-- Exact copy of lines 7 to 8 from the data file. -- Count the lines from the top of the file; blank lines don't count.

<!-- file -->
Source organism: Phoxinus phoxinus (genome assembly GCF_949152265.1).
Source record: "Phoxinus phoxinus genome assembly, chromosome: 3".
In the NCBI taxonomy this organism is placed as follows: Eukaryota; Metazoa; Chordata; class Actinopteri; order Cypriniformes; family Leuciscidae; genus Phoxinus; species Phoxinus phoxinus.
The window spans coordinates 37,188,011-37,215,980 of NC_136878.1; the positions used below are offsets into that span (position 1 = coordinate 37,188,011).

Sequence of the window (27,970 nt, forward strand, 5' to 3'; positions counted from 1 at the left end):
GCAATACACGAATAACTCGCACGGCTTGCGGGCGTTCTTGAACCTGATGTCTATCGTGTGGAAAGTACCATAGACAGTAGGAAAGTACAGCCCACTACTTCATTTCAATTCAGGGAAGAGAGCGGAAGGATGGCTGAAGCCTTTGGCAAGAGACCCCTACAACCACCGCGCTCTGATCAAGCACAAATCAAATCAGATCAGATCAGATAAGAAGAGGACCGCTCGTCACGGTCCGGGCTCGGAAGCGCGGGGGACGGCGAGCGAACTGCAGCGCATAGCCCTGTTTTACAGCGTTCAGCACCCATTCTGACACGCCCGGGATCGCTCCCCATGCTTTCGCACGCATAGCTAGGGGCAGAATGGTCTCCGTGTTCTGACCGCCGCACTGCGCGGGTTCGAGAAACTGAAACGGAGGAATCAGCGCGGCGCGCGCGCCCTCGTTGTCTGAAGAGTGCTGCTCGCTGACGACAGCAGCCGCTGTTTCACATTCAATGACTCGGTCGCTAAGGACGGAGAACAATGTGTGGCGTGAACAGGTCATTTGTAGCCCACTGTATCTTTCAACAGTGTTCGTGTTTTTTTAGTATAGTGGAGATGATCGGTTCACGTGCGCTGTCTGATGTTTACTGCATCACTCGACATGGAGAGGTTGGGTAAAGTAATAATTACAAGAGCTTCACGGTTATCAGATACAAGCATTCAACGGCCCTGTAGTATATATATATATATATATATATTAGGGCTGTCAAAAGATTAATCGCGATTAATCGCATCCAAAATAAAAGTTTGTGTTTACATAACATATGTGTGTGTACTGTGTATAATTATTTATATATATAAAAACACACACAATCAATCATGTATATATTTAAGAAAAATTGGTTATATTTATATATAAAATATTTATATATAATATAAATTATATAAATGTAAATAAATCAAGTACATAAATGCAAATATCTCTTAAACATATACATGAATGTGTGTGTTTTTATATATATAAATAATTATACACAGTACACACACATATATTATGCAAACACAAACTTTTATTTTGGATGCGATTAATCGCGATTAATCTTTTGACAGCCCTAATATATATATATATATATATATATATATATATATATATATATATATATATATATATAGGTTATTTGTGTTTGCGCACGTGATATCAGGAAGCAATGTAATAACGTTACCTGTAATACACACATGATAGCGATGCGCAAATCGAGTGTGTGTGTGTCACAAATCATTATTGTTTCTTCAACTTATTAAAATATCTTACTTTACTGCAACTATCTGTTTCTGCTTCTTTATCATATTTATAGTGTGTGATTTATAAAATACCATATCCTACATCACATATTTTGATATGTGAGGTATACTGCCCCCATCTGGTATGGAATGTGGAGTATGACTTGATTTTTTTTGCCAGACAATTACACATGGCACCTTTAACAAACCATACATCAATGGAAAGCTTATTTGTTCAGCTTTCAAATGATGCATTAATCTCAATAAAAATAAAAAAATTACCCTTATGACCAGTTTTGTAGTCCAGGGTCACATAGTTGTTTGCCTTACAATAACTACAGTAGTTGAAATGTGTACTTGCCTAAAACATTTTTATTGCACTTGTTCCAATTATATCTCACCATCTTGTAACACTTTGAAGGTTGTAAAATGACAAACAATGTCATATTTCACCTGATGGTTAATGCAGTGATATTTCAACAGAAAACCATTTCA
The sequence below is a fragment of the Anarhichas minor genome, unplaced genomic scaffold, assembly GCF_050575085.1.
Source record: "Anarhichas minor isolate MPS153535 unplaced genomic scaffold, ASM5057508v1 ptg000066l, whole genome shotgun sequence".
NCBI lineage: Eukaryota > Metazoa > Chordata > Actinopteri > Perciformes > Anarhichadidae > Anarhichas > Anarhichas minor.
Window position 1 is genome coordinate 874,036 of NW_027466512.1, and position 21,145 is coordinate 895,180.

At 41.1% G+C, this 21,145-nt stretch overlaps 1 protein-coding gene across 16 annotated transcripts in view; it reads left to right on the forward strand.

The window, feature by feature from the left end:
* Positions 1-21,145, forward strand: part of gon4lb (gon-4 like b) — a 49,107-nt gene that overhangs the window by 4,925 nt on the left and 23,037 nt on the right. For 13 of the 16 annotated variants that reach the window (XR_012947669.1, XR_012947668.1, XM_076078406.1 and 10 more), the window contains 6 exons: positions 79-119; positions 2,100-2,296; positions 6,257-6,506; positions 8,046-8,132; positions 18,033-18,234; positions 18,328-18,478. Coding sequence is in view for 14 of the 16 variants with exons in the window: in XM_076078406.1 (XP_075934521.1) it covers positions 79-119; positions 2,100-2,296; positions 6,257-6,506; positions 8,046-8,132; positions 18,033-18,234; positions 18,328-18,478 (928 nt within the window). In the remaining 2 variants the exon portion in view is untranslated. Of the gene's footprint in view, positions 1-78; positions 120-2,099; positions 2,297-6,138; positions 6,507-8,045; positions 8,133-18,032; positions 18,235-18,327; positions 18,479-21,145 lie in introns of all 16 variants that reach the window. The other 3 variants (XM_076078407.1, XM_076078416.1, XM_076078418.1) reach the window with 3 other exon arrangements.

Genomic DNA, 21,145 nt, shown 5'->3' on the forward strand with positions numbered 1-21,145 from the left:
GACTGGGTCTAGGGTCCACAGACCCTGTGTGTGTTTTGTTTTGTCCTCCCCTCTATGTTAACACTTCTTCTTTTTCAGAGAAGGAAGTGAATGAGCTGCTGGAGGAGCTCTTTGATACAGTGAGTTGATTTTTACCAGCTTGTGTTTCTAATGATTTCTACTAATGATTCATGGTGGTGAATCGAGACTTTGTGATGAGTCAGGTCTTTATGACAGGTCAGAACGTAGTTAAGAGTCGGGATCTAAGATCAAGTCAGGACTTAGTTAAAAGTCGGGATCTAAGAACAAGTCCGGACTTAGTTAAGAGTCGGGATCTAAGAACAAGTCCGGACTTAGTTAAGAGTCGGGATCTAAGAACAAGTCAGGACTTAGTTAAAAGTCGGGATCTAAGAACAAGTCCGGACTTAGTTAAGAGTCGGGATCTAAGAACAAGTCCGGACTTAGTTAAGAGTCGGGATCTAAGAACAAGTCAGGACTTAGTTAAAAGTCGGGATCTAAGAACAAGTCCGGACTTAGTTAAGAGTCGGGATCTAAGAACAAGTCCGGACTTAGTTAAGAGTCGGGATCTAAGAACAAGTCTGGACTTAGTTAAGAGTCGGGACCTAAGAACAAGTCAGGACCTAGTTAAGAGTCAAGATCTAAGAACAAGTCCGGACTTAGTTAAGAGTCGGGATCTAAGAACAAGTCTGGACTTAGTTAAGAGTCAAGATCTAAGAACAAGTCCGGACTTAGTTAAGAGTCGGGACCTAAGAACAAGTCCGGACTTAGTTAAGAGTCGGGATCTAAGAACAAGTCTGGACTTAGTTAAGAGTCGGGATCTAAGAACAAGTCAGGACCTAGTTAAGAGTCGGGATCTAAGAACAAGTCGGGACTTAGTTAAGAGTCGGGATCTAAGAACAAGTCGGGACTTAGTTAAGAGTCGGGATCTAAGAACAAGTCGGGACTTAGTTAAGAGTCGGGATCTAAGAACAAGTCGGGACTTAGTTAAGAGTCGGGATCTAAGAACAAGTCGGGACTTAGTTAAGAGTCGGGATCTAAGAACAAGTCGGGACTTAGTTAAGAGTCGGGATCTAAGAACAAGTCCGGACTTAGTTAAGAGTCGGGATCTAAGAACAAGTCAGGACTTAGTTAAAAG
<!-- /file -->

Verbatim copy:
The sequence below is a fragment of the Anarhichas minor genome, unplaced genomic scaffold, assembly GCF_050575085.1.
Source record: "Anarhichas minor isolate MPS153535 unplaced genomic scaffold, ASM5057508v1 ptg000066l, whole genome shotgun sequence".